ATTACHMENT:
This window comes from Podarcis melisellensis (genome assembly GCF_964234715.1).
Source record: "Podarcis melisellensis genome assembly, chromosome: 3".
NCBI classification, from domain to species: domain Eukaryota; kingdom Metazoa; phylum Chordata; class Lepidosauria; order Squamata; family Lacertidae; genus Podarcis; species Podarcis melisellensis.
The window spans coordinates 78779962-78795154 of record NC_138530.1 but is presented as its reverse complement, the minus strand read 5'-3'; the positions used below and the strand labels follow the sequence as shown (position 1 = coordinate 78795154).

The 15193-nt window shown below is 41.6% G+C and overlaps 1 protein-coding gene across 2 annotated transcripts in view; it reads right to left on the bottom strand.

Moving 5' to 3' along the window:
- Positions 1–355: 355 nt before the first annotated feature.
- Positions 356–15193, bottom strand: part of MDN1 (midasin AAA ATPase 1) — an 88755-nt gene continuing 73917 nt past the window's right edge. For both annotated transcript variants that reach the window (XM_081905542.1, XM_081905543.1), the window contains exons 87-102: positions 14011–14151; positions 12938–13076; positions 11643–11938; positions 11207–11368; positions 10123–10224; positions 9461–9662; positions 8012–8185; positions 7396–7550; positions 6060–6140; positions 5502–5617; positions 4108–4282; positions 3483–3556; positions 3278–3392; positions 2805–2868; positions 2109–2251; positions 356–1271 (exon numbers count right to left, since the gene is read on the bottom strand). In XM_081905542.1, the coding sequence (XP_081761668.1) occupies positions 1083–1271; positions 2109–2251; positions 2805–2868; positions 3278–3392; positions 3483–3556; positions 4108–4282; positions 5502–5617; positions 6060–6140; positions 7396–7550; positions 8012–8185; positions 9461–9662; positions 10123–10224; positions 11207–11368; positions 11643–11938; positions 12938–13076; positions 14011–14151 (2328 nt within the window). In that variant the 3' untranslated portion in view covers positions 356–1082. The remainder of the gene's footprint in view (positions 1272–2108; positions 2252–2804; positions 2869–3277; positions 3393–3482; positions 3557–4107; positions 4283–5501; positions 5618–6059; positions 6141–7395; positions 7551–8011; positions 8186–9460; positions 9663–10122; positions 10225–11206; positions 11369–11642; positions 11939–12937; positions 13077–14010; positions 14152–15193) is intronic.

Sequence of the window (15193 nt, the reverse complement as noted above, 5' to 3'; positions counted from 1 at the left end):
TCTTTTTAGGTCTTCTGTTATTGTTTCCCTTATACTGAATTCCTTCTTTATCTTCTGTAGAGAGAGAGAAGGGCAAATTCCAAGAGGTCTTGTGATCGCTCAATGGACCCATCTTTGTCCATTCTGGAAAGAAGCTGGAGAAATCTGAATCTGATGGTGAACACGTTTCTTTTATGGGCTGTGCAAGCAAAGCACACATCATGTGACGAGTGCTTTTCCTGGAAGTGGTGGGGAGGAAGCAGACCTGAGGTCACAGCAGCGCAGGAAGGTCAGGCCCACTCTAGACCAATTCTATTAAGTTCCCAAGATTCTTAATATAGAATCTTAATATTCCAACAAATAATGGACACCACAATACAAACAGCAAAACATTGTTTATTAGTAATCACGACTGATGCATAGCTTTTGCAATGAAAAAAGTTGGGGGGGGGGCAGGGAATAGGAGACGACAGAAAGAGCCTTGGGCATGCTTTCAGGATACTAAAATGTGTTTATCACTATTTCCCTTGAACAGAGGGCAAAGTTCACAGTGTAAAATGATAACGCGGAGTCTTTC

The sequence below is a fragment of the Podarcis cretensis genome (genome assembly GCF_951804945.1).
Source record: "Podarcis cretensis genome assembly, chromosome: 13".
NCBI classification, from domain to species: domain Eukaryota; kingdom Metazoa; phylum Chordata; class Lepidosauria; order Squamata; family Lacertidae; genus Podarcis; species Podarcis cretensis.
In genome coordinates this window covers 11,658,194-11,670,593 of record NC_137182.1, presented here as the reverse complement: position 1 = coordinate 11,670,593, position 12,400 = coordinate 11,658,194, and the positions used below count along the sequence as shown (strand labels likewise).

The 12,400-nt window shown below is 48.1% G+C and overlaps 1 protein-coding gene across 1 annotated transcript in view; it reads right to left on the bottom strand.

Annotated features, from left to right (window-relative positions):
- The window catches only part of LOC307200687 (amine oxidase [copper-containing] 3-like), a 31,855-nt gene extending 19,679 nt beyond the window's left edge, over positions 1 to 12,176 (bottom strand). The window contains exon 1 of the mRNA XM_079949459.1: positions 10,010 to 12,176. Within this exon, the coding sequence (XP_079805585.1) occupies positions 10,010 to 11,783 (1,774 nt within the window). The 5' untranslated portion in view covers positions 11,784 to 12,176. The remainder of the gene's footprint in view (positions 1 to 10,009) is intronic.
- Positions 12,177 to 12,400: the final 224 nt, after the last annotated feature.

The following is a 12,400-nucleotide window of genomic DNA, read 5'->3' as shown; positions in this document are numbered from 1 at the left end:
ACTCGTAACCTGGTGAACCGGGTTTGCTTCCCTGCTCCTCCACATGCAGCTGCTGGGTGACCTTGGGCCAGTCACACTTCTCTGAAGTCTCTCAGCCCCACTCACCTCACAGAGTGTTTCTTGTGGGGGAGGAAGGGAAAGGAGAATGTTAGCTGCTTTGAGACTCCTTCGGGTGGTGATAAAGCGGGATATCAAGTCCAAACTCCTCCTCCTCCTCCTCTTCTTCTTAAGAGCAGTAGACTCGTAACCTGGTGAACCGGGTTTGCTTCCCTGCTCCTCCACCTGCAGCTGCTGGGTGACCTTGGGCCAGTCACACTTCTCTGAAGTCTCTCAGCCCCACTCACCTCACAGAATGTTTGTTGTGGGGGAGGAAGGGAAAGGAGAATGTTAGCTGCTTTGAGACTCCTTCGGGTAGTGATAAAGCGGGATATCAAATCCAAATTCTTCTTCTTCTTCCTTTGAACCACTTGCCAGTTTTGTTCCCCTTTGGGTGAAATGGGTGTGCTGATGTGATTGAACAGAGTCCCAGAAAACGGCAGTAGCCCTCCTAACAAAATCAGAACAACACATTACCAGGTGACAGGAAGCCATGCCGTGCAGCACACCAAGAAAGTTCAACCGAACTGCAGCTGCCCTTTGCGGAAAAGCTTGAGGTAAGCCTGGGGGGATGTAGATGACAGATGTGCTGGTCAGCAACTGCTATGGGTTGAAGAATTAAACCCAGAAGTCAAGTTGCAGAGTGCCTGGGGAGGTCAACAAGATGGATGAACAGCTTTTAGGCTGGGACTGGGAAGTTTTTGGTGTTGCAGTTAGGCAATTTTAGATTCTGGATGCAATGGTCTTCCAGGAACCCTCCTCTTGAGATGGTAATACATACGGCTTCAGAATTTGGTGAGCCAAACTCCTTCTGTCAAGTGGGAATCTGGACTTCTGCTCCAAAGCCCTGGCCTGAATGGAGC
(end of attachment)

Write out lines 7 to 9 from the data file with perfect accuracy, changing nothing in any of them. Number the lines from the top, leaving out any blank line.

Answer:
- Positions 1–355: 355 nt before the first annotated feature.
- Positions 356–15193, bottom strand: part of MDN1 (midasin AAA ATPase 1) — an 88755-nt gene continuing 73917 nt past the window's right edge. For both annotated transcript variants that reach the window (XM_081905542.1, XM_081905543.1), the window contains exons 87-102: positions 14011–14151; positions 12938–13076; positions 11643–11938; positions 11207–11368; positions 10123–10224; positions 9461–9662; positions 8012–8185; positions 7396–7550; positions 6060–6140; positions 5502–5617; positions 4108–4282; positions 3483–3556; positions 3278–3392; positions 2805–2868; positions 2109–2251; positions 356–1271 (exon numbers count right to left, since the gene is read on the bottom strand). In XM_081905542.1, the coding sequence (XP_081761668.1) occupies positions 1083–1271; positions 2109–2251; positions 2805–2868; positions 3278–3392; positions 3483–3556; positions 4108–4282; positions 5502–5617; positions 6060–6140; positions 7396–7550; positions 8012–8185; positions 9461–9662; positions 10123–10224; positions 11207–11368; positions 11643–11938; positions 12938–13076; positions 14011–14151 (2328 nt within the window). In that variant the 3' untranslated portion in view covers positions 356–1082. The remainder of the gene's footprint in view (positions 1272–2108; positions 2252–2804; positions 2869–3277; positions 3393–3482; positions 3557–4107; positions 4283–5501; positions 5618–6059; positions 6141–7395; positions 7551–8011; positions 8186–9460; positions 9663–10122; positions 10225–11206; positions 11369–11642; positions 11939–12937; positions 13077–14010; positions 14152–15193) is intronic.

Sequence of the window (15193 nt, the reverse complement as noted above, 5' to 3'; positions counted from 1 at the left end):